"A venue Montaigne" is a charming ensemble piece that tells separate stories of 12 people whose lives intersect at a cafe on Paris' chic Avenue Montaigne. It's a small movie, as light as a meringue - and just as delicious.
The hustle and bustle of this Paris neighborhood, as well as the backstage mysteries of theater, concert hall and auction house are central to the movie's charm. The many characters meet in one combination after another, almost like a folk dance, revolving around the central character of a sunny young woman named Jessica, an innocent from the country whose wide-eyed wonder and unsophisticated directness bring a fresh perspective to the unhappy artists and celebrities she meets.
That the film works is almost entirely due to freshfaced Cecile De France, the Belgium-born actress with cropped haircut and pixie charm who plays Jessica. The movie begins with scenes of Paris and Jessica's grandmother repeating an oft-told story of her love of luxury and how she forced her way into a job working amid luxury, as a washroom attendant at the Ritz.
Following Grandma's advice, Jessica charms her way into a job as the first female waitress at the Bar des Theatres, a bistro that serves a colorful mix of artists, musicians and stagehands, and is bustling with customers and anticipation as an art auction, concert and play opening are all coming up on the same night.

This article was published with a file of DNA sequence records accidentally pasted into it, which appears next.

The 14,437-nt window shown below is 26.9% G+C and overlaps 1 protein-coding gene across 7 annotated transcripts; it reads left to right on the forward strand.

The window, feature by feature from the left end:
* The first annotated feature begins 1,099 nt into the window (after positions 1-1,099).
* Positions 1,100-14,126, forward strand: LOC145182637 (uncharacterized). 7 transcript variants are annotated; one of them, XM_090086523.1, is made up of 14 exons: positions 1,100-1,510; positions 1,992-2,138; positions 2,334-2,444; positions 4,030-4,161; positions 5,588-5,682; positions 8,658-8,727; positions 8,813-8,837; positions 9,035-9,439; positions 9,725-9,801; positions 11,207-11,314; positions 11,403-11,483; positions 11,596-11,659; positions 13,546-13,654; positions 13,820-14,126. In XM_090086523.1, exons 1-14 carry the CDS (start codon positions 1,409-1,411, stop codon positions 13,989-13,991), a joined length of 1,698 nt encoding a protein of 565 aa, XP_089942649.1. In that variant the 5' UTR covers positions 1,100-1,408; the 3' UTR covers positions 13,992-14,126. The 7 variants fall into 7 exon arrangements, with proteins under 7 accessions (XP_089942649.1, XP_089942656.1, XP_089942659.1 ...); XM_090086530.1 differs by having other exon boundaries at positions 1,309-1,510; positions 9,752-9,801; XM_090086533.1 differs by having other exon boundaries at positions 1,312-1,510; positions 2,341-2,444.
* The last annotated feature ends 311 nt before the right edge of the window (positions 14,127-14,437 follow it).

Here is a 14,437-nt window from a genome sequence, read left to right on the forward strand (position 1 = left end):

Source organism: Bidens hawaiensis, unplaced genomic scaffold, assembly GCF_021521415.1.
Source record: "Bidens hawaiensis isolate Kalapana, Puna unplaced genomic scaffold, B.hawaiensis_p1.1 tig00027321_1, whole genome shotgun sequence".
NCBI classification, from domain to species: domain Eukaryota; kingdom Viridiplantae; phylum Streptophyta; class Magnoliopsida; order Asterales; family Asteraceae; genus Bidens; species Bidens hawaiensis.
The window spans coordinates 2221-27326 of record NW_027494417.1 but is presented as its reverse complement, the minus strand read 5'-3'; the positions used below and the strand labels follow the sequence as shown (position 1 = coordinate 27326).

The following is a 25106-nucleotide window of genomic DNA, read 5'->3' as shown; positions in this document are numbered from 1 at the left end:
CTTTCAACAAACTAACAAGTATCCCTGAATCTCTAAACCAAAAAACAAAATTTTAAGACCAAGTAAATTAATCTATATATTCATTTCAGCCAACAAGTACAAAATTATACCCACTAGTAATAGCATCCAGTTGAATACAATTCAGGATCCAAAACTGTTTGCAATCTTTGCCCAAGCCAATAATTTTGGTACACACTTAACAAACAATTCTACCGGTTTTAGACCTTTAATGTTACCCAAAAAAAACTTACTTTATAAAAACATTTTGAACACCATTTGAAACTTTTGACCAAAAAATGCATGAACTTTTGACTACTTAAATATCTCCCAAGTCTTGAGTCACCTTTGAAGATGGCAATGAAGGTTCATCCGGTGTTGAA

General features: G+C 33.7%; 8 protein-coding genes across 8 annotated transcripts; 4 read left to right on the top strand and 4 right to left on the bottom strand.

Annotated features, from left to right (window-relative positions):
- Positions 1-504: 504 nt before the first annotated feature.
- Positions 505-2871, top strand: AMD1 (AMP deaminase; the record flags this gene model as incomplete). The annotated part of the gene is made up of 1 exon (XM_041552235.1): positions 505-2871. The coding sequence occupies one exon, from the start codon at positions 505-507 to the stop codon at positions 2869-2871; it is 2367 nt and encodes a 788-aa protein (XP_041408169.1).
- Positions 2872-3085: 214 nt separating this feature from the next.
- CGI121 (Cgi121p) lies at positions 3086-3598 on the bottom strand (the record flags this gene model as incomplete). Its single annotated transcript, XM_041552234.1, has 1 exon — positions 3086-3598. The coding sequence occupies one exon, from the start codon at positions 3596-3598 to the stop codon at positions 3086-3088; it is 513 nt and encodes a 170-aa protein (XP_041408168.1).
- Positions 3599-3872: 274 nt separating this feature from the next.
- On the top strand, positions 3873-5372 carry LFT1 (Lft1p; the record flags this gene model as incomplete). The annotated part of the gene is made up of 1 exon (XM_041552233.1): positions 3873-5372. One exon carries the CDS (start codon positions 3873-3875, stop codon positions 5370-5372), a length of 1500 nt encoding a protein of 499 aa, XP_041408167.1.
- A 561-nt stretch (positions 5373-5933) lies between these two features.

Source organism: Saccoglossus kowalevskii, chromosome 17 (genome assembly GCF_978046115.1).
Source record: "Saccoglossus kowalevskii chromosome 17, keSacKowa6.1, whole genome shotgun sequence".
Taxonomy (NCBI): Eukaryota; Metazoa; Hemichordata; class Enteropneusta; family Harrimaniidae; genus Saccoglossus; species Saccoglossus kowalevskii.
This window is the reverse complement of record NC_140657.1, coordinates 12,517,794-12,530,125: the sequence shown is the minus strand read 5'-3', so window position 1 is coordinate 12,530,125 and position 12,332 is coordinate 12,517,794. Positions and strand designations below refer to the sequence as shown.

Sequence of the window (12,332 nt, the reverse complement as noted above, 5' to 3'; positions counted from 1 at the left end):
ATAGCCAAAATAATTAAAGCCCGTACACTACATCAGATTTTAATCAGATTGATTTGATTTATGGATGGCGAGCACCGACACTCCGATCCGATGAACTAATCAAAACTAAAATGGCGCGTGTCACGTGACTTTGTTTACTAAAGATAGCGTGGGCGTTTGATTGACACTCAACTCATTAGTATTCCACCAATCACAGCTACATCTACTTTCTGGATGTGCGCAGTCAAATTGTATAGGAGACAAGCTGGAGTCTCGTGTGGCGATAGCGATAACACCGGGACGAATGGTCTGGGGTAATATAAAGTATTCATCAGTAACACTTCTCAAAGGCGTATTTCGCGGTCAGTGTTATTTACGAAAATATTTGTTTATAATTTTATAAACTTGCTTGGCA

Daniele Thompson directed and co-wrote the screenplay with her son Christopher, who stars as Frederic, the estranged son of a wealthy art collector. One imagines them using a flow chart to compose the script, tracking the characters and plotting their improbable random meetings in various groupings over the space of three days.
Catherine Versen (Valerie Lemercier) is a neurotic diva, willing to give up her huge salary as a soap star to land a role as Simone de Beauvoir. Classical pianist Jean Francois Lefort (Albert Dupontel) is having a midlife meltdown about the suffocating world of classical music performance ("I want to play in a forest, in a prison. . ." he complains). Jacques Grumberg (Claude Brasseur) is a grieving widower who has decided to auction off his beloved art collection.
They and other characters are on the verge of life-changing decisions, and Jessica, making deliveries from the bistro, has an impact on each one.
The film's French title translates as "Orchestra Seats," which better conveys the movie's interesting exploration of the relationship between artist and audience, of the demands of performance and of celebrity.
One could do worse than spend 106 minutes with beautiful people, in beautiful Paris, listening to beautiful music and Jessica's sunny philosophy.
3 stars (Out of 4)
STARRING: Cecile De France, Valerie Lemercier, Albert Dupontel, Claude Brasseur and Christopher Thompson
DIRECTOR: Daniele Thompson
RUNNING TIME: 106 minutes
RATING: PG-13 for some strong language and brief sexuality.
THE LOWDOWN: A young woman moves to Paris and has a positive impact on all she meets. In French with English subtitles.